"What is more precious than holding a new life in your hands? Looking at the tiny faces of newborn babies, I feel overwhelmed with joy. I simply adore children! That is why I studied midwifery," says Batoul Kassem. Batoul continued, “In Lebanon, midwifery is largely misunderstood by the general public who does not know what midwives are really capable of." Her friend Nahida Akari nods in agreement, “I remember one incident when a woman was in labor, and the doctor could not reach the hospital on time because of bad weather. So, I assisted the woman in giving birth. The mother and the baby were healthy. The family, having lived in Canada and know the concept of midwifery, were very happy, but the doctor was not." She adds, “Unfortunately, many Lebanese families do not trust midwives to be the health professional attending the birth of their babies, and this needs to change!"
Batoul is a midwife by training. She has a Bachelor's degree in midwifery, and has been promoting maternal and child health for over 30 years. She served in hospitals and non-governmental organizations (NGOs), and currently works at a Lebanese Red Cross clinic. Batoul conducts health communication sessions on vaccination, breastfeeding, and reproductive health and rights through different NGOs, and in public and private schools. Nahida is also a midwife with a Bachelor's degree in midwifery and a Master's degree in public health. She currently teaches at the Lebanese University and volunteers in different NGOs and has over 30 years of experience in the midwifery field. She too has worked in many Lebanese hospitals.
Nahida recalls, “Back in the 90s, the situation was difficult. Hospitals did not know what it means to be a midwife. For example, in the maternity section, the person responsible was a nurse, and not a midwife. It took a lot of hard work to prove our ability to the hospital management. With time, we proved ourselves. But, the situation of midwives in Lebanon is far from being a perfect one. Currently, we do all the medical care during labor, but the childbirth is attended by the doctor."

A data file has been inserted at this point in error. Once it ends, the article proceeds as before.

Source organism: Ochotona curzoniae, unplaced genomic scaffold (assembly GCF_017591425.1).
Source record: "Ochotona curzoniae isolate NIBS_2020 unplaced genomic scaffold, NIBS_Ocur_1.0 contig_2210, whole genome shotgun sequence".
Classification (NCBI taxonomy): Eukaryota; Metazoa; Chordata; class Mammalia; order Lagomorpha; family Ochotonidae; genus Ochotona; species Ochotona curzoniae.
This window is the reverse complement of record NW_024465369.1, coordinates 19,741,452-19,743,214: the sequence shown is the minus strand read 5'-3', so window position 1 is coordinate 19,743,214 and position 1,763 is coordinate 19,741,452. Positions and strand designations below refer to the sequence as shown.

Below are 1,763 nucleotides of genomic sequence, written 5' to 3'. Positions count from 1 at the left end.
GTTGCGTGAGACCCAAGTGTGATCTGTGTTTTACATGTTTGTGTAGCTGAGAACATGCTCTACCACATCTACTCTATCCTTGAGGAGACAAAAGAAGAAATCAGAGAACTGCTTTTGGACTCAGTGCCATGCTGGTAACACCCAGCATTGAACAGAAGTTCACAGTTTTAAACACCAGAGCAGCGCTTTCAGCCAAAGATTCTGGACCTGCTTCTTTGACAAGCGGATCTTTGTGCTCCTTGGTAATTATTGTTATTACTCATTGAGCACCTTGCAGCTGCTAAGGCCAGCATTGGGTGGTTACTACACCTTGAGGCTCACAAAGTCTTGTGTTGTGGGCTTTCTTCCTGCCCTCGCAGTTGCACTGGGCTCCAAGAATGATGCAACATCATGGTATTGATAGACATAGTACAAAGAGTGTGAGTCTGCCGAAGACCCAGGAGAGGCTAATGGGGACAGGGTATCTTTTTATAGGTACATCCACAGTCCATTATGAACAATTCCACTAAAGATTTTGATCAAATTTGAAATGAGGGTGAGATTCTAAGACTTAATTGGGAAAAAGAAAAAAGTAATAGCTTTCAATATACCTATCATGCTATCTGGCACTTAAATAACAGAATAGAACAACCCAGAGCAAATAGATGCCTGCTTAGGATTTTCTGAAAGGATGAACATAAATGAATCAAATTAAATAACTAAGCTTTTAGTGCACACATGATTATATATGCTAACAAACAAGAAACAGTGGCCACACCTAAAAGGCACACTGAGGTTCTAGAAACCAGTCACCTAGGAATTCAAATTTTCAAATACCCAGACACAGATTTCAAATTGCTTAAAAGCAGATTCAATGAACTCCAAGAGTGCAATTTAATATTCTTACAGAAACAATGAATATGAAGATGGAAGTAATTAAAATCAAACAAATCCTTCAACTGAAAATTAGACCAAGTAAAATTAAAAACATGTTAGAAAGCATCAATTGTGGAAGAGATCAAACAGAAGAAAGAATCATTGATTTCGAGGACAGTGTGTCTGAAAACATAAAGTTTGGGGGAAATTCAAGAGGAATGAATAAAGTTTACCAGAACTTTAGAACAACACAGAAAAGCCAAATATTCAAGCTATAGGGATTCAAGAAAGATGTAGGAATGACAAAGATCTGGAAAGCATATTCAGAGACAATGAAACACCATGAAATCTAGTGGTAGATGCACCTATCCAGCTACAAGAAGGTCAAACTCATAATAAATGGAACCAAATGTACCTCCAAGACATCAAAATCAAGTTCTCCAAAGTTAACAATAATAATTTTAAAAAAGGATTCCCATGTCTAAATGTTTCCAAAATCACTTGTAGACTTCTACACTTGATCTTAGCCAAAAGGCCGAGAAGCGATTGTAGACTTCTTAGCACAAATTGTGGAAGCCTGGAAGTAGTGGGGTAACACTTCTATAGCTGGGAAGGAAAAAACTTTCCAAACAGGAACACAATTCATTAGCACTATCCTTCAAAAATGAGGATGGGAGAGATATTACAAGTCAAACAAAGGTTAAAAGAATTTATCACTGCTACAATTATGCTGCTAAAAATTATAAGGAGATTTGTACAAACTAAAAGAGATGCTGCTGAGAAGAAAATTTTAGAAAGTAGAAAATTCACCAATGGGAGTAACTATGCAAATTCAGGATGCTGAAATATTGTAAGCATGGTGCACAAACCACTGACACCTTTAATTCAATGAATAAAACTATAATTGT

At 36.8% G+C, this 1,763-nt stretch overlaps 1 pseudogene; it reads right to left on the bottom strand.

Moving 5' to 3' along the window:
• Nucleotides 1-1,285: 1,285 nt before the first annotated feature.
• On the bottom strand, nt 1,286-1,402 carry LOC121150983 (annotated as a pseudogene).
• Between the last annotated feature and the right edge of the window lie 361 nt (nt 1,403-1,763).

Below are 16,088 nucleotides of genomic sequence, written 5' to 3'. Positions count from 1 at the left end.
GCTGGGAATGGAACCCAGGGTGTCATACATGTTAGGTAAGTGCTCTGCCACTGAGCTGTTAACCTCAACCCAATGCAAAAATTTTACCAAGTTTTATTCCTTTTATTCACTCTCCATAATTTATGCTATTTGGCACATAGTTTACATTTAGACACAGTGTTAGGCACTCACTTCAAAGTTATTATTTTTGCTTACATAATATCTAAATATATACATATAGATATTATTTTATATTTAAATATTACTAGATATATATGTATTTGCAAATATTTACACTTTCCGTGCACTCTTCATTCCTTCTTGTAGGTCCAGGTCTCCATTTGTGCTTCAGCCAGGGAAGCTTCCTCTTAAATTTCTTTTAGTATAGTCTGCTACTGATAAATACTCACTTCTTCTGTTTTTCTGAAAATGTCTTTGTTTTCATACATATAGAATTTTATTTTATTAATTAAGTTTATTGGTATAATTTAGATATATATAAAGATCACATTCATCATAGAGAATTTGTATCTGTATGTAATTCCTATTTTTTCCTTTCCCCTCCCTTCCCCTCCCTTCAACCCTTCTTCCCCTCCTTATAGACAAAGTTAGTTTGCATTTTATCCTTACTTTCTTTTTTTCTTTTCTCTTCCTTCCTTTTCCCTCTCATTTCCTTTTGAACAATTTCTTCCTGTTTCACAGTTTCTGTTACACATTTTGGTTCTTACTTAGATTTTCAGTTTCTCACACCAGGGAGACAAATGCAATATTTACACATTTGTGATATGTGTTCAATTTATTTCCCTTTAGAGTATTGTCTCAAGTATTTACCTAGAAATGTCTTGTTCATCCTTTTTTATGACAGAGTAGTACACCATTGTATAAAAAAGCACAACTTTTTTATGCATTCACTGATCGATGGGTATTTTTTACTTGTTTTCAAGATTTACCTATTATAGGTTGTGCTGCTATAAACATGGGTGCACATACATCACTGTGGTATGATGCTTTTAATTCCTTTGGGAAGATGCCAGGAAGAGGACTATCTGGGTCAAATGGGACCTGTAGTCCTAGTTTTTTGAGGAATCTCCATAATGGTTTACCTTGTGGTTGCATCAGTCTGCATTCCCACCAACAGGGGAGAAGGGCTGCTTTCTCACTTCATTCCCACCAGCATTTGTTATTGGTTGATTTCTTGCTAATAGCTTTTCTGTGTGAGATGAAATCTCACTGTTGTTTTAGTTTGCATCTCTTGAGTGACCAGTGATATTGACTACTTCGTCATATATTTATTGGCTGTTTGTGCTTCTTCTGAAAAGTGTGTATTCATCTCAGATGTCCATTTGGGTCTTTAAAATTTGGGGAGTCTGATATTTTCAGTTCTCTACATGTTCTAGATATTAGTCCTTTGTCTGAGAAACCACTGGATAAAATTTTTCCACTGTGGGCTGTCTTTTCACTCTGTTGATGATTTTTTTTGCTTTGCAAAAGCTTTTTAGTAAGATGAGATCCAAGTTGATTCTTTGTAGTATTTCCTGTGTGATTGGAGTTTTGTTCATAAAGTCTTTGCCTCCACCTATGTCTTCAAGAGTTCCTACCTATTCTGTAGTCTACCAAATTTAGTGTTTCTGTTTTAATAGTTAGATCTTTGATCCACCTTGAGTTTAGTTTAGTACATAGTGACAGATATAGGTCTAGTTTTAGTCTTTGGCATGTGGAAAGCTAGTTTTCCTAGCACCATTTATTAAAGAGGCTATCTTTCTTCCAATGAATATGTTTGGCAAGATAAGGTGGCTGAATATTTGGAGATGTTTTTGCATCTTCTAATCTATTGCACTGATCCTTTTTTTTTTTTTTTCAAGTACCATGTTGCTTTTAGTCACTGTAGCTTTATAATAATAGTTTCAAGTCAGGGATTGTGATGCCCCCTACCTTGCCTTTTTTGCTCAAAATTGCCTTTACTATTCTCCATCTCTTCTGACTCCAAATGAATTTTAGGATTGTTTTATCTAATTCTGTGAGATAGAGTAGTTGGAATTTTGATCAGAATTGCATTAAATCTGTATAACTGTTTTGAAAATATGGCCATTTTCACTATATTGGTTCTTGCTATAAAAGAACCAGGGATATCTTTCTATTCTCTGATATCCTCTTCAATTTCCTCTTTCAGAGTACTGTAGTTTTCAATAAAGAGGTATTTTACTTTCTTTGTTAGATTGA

Midwifery training offers its students a robust education that enables them not only to attend births but also to provide reproductive health counseling and information. Nahida notes, “To graduate, a midwife student needs to attend the birth of 55 babies as the main health care provider in charge. Our students are very well equipped to provide comprehensive antenatal and postnatal care. We encourage active participation of pregnant women in their health care decisions and advocate for natural births."
When asked about the Lebanese law regarding practicing midwifery, Nahida replies, “The Lebanese law permits midwives to be the sole skilled birth attendant, which is a testament of our capabilities. We also have the right to open a private clinic where we can provide counseling and care for pregnant women. Midwives are allowed to prescribe specific kinds of medications. We can have a National Security Social Fund (NSSF) number, and we can put our patients' bills on the NSSF. We can provide this care as long as everything is normal. If there is any medical or obstetric complication, we refer the pregnant woman to a specialized doctor."
Midwifery deserves to take its appropriate place in the health care system. The midwifery model has proven its efficacy in improving the health of mothers and newborns. By preserving the physiological process of birth and contributing to the practice of community health, midwives promote public health. Midwives understand the profound experience of pregnancy and provide individualized maternal and prenatal care, which is based on mutual trust. Midwifery is caring, building confidence, and allowing women to participate in decisions about giving birth. Caring birthing practices are an Art of Public Health!